On paper, Marcus Brown is a fifth grader at Irving Elementary School in West Bloomington. But he has another much cooler title: Leader of the Black House of Altruism, the House of Donors.

Like something “Harry Potter”, Marcus’ school is the first in Bloomington-Normal to fully embrace a house system. Students are assigned to one of four houses, each with its own color and traits, and stay there until they leave school. They compete throughout the year to earn points by going above and beyond the daily expectations of an Irving student.

“Everyone works as a team,” said Marcus, also student council leader at Irving. “We’re all trying to work together to earn house points, and if we do win we’re proud of ourselves because we’ve put all of that effort into it. We’re not supposed to brag about it, but we love to party.

Credit Irving Elementary School / Facebook

Points are counted four times a year, when separate “house parties” are held and the school meets in the gymnasium to hear which house has won.

The house system was created at Ron Clark Academy in Atlanta, a national leader in education. A few years ago, Irving’s teacher Tom Hopper visited Ron Clark for professional development and decided to try out houses in his second-grade class. It was a success and the new principal Messina Lambert extended it to the whole school from the 2018-19 school year.

Lambert said this has created a great culture in Irving, which has many low-income students and those who come and go during the school year. Lambert said kids make faster connections, help each other and are motivated to go the extra mile to earn points.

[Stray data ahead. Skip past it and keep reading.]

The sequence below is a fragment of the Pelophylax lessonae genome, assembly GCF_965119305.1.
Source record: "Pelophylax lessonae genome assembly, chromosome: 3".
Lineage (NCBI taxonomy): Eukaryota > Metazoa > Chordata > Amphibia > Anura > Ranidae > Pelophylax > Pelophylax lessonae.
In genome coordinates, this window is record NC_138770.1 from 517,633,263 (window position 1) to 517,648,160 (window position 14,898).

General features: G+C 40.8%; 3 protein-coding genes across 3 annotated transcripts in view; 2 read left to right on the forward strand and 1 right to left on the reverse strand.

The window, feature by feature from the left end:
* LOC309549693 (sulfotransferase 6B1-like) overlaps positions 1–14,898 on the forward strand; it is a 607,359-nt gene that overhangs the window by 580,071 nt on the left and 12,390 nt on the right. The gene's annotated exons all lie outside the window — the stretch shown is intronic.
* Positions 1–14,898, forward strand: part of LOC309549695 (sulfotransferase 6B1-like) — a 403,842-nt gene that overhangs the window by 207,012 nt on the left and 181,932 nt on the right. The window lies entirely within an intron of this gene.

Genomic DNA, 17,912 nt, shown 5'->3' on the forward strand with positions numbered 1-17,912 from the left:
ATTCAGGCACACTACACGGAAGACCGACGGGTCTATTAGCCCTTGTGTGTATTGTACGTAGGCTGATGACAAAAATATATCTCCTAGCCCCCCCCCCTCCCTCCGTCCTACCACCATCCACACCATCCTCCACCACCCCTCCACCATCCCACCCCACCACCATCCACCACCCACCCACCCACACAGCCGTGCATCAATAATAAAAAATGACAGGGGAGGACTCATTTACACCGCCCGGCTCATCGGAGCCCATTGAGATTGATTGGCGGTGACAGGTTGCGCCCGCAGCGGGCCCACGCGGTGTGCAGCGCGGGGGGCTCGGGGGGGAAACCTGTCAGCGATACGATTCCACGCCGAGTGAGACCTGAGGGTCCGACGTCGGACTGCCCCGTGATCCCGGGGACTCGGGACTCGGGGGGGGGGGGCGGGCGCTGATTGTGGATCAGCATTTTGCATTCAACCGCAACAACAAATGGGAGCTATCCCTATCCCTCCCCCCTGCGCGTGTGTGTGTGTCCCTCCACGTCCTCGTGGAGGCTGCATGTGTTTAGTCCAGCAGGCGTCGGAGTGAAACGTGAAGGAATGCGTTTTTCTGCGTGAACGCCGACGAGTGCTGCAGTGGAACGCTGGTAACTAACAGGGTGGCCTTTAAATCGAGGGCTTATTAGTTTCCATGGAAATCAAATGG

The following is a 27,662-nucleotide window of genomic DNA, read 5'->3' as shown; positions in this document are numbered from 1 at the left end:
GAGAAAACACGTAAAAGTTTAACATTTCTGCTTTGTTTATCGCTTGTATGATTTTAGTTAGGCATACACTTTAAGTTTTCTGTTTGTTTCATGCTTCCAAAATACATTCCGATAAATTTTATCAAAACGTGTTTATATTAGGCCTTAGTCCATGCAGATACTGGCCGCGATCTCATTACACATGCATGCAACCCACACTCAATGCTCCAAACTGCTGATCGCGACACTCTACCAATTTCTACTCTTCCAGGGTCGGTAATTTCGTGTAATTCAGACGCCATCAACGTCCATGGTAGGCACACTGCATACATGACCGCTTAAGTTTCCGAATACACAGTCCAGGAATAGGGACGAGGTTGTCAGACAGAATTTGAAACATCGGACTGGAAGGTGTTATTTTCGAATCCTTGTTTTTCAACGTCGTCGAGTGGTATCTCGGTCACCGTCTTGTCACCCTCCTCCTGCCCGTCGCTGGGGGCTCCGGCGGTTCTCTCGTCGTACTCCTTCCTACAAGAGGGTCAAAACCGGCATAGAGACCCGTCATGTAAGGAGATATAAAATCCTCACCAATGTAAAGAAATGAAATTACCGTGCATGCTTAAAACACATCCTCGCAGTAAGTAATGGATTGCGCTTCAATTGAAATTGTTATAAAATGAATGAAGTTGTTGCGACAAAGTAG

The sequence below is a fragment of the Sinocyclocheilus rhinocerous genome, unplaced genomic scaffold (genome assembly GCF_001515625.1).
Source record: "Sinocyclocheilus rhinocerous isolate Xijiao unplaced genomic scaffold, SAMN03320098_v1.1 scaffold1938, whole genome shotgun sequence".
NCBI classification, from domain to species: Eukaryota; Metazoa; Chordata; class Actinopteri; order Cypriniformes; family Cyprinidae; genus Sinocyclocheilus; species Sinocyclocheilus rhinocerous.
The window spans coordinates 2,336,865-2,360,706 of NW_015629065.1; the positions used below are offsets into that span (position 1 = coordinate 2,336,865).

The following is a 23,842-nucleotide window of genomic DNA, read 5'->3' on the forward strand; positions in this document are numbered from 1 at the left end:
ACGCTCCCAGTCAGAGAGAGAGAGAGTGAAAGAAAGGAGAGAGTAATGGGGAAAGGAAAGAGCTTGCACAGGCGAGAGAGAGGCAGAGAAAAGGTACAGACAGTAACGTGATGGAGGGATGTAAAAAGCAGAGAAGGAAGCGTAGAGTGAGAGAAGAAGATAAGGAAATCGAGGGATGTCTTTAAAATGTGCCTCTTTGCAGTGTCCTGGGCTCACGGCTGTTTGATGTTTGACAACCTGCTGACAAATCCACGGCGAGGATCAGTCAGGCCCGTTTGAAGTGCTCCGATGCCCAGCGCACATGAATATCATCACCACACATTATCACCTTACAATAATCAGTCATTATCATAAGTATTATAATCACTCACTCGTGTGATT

“There’s been such pride (in that) at Irving, because that’s what we do,” Lambert said. “We’re really proud to be the only school (in Bloomington-Normal) that does it school-wide. While we are not selfish, we would like to see other schools do this school wide as well, as the benefits for children are incredible.

There are four houses in Irving: Black House of Altruismo (Givers), Red House of Amistad (Amistad), Green House of Isibindi (Courage) or the Blue House of Reveur (Dreamers). Irving’s 360 students are randomly assigned their homes. Teachers and staff are also in the homes.

Points are awarded at a teacher’s discretion, as if a student is very respectful of a peer or doing something extraordinary. Points are counted four times a year, when separate “house parties” are held and the school meets in the gymnasium to hear which house has won.

“It’s huge for the kids. They love house parties, ”Lambert said. “One of the principles of having a house system is that we celebrate everyone all the time. So even though there is competition, it doesn’t matter which house someone is in, if they earn a house point, we’re happy.

Lambert said Irving is a great fit for the home system in part because of its diverse student body. About 80% of students come from low-income families, among the highest of any Bloomington-Normal school. More than that, Irving’s high student mobility rate is 18%, which means more students enter school mid-year than other buildings.